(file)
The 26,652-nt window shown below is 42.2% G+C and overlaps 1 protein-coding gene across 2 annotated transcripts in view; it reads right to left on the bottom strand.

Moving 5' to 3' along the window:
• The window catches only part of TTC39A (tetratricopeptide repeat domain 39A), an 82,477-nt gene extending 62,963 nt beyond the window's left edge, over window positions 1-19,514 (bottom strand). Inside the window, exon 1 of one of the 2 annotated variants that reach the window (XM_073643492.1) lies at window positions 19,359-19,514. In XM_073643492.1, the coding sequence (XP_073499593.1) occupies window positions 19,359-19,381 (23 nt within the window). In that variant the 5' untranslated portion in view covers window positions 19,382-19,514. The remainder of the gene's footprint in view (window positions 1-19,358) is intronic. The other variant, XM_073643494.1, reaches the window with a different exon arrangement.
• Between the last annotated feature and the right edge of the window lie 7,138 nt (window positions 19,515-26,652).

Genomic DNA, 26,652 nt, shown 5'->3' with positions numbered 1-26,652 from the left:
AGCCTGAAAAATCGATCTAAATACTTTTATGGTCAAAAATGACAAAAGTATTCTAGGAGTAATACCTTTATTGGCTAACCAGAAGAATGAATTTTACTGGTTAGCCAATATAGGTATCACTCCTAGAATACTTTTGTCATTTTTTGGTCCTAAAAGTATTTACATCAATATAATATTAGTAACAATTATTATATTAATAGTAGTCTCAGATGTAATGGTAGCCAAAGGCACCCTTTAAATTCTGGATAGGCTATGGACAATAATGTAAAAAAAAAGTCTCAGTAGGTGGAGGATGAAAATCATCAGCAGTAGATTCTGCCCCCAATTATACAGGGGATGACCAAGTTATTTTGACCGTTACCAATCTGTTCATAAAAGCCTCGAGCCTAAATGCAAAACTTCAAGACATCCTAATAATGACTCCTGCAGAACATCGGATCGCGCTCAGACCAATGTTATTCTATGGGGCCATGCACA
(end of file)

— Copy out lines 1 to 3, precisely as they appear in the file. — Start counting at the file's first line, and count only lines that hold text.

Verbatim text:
The 26,652-nt window shown below is 42.2% G+C and overlaps 1 protein-coding gene across 2 annotated transcripts in view; it reads right to left on the bottom strand.

Moving 5' to 3' along the window:
• The window catches only part of TTC39A (tetratricopeptide repeat domain 39A), an 82,477-nt gene extending 62,963 nt beyond the window's left edge, over window positions 1-19,514 (bottom strand). Inside the window, exon 1 of one of the 2 annotated variants that reach the window (XM_073643492.1) lies at window positions 19,359-19,514. In XM_073643492.1, the coding sequence (XP_073499593.1) occupies window positions 19,359-19,381 (23 nt within the window). In that variant the 5' untranslated portion in view covers window positions 19,382-19,514. The remainder of the gene's footprint in view (window positions 1-19,358) is intronic. The other variant, XM_073643494.1, reaches the window with a different exon arrangement.